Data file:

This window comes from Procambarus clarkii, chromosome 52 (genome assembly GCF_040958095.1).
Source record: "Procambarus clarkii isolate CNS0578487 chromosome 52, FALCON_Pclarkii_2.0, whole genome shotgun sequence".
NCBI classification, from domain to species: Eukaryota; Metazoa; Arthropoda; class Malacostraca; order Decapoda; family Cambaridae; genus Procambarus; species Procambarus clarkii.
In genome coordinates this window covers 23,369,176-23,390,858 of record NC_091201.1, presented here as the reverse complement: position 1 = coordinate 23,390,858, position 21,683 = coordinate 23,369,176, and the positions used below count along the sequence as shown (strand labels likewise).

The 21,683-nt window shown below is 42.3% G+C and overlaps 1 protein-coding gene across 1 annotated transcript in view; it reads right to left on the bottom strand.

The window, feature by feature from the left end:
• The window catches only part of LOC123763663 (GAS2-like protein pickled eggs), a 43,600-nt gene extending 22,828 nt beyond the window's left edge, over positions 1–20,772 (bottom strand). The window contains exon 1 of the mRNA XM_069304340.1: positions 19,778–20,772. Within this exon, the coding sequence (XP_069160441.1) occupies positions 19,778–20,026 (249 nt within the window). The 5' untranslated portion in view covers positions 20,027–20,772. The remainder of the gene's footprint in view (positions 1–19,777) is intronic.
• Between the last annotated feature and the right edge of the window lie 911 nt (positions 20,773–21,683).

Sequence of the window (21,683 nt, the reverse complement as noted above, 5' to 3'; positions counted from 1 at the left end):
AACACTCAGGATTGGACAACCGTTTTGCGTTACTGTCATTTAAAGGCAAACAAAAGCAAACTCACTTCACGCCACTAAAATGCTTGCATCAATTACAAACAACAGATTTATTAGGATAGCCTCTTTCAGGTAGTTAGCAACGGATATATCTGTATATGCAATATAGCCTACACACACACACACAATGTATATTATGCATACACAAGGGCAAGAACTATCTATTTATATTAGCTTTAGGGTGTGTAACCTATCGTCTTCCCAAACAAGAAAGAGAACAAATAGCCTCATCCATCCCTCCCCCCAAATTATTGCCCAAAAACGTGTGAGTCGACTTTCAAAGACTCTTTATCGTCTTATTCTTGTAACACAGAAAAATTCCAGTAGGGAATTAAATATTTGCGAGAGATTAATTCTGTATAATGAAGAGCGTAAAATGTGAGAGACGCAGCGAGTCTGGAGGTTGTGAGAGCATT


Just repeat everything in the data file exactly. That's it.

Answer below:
This window comes from Procambarus clarkii, chromosome 52 (genome assembly GCF_040958095.1).
Source record: "Procambarus clarkii isolate CNS0578487 chromosome 52, FALCON_Pclarkii_2.0, whole genome shotgun sequence".
NCBI classification, from domain to species: Eukaryota; Metazoa; Arthropoda; class Malacostraca; order Decapoda; family Cambaridae; genus Procambarus; species Procambarus clarkii.
In genome coordinates this window covers 23,369,176-23,390,858 of record NC_091201.1, presented here as the reverse complement: position 1 = coordinate 23,390,858, position 21,683 = coordinate 23,369,176, and the positions used below count along the sequence as shown (strand labels likewise).

The 21,683-nt window shown below is 42.3% G+C and overlaps 1 protein-coding gene across 1 annotated transcript in view; it reads right to left on the bottom strand.

The window, feature by feature from the left end:
• The window catches only part of LOC123763663 (GAS2-like protein pickled eggs), a 43,600-nt gene extending 22,828 nt beyond the window's left edge, over positions 1–20,772 (bottom strand). The window contains exon 1 of the mRNA XM_069304340.1: positions 19,778–20,772. Within this exon, the coding sequence (XP_069160441.1) occupies positions 19,778–20,026 (249 nt within the window). The 5' untranslated portion in view covers positions 20,027–20,772. The remainder of the gene's footprint in view (positions 1–19,777) is intronic.
• Between the last annotated feature and the right edge of the window lie 911 nt (positions 20,773–21,683).

Sequence of the window (21,683 nt, the reverse complement as noted above, 5' to 3'; positions counted from 1 at the left end):
AACACTCAGGATTGGACAACCGTTTTGCGTTACTGTCATTTAAAGGCAAACAAAAGCAAACTCACTTCACGCCACTAAAATGCTTGCATCAATTACAAACAACAGATTTATTAGGATAGCCTCTTTCAGGTAGTTAGCAACGGATATATCTGTATATGCAATATAGCCTACACACACACACACAATGTATATTATGCATACACAAGGGCAAGAACTATCTATTTATATTAGCTTTAGGGTGTGTAACCTATCGTCTTCCCAAACAAGAAAGAGAACAAATAGCCTCATCCATCCCTCCCCCCAAATTATTGCCCAAAAACGTGTGAGTCGACTTTCAAAGACTCTTTATCGTCTTATTCTTGTAACACAGAAAAATTCCAGTAGGGAATTAAATATTTGCGAGAGATTAATTCTGTATAATGAAGAGCGTAAAATGTGAGAGACGCAGCGAGTCTGGAGGTTGTGAGAGCATT